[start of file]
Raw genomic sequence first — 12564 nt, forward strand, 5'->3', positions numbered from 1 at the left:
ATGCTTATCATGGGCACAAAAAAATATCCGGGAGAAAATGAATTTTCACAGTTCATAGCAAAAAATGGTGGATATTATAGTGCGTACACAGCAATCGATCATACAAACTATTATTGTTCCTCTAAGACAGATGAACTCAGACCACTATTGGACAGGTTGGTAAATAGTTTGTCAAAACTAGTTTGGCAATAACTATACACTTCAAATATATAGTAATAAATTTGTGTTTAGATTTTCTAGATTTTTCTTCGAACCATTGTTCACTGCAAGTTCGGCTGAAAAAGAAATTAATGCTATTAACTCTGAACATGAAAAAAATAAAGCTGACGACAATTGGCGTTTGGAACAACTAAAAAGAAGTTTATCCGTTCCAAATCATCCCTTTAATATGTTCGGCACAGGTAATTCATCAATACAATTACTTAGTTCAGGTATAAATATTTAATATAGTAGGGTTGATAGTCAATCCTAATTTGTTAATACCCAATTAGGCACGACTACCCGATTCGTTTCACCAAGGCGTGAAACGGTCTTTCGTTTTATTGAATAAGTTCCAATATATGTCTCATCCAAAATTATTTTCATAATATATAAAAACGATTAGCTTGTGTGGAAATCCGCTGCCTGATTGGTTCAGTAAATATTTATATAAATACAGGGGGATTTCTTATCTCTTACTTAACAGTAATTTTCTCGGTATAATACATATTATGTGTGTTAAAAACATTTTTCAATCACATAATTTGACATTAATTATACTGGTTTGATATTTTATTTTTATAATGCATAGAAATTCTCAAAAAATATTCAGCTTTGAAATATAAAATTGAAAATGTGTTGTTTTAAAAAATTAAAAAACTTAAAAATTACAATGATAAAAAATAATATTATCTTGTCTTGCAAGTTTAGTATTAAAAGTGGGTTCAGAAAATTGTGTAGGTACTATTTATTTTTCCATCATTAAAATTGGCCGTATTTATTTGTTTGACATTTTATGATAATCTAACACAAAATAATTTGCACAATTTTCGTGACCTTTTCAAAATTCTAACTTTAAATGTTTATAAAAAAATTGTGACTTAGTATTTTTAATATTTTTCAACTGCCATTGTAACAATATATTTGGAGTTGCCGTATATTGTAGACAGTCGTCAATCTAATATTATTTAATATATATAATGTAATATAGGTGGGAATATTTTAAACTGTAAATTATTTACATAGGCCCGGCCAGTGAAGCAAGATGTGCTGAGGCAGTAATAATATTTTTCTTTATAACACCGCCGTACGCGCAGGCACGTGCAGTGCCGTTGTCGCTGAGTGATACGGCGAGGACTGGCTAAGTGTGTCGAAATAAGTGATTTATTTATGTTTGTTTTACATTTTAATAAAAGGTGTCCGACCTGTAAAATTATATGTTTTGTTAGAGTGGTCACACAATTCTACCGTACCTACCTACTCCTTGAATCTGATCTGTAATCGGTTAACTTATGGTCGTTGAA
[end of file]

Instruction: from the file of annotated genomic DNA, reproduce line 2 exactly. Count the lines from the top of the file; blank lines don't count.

ATGCTTATCATGGGCACAAAAAAATATCCGGGAGAAAATGAATTTTCACAGTTCATAGCAAAAAATGGTGGATATTATAGTGCGTACACAGCAATCGATCATACAAACTATTATTGTTCCTCTAAGACAGATGAACTCAGACCACTATTGGACAGGTTGGTAAATAGTTTGTCAAAACTAGTTTGGCAATAACTATACACTTCAAATATATAGTAATAAATTTGTGTTTAGATTTTCTAGATTTTTCTTCGAACCATTGTTCACTGCAAGTTCGGCTGAAAAAGAAATTAATGCTATTAACTCTGAACATGAAAAAAATAAAGCTGACGACAATTGGCGTTTGGAACAACTAAAAAGAAGTTTATCCGTTCCAAATCATCCCTTTAATATGTTCGGCACAGGTAATTCATCAATACAATTACTTAGTTCAGGTATAAATATTTAATATAGTAGGGTTGATAGTCAATCCTAATTTGTTAATACCCAATTAGGCACGACTACCCGATTCGTTTCACCAAGGCGTGAAACGGTCTTTCGTTTTATTGAATAAGTTCCAATATATGTCTCATCCAAAATTATTTTCATAATATATAAAAACGATTAGCTTGTGTGGAAATCCGCTGCCTGATTGGTTCAGTAAATATTTATATAAATACAGGGGGATTTCTTATCTCTTACTTAACAGTAATTTTCTCGGTATAATACATATTATGTGTGTTAAAAACATTTTTCAATCACATAATTTGACATTAATTATACTGGTTTGATATTTTATTTTTATAATGCATAGAAATTCTCAAAAAATATTCAGCTTTGAAATATAAAATTGAAAATGTGTTGTTTTAAAAAATTAAAAAACTTAAAAATTACAATGATAAAAAATAATATTATCTTGTCTTGCAAGTTTAGTATTAAAAGTGGGTTCAGAAAATTGTGTAGGTACTATTTATTTTTCCATCATTAAAATTGGCCGTATTTATTTGTTTGACATTTTATGATAATCTAACACAAAATAATTTGCACAATTTTCGTGACCTTTTCAAAATTCTAACTTTAAATGTTTATAAAAAAATTGTGACTTAGTATTTTTAATATTTTTCAACTGCCATTGTAACAATATATTTGGAGTTGCCGTATATTGTAGACAGTCGTCAATCTAATATTATTTAATATATATAATGTAATATAGGTGGGAATATTTTAAACTGTAAATTATTTACATAGGCCCGGCCAGTGAAGCAAGATGTGCTGAGGCAGTAATAATATTTTTCTTTATAACACCGCCGTACGCGCAGGCACGTGCAGTGCCGTTGTCGCTGAGTGATACGGCGAGGACTGGCTAAGTGTGTCGAAATAAGTGATTTATTTATGTTTGTTTTACATTTTAATAAAAGGTGTCCGACCTGTAAAATTATATGTTTTGTTAGAGTGGTCACACAATTCTACCGTACCTACCTACTCCTTGAATCTGATCTGTAATCGGTTAACTTATGGTCGTTGAA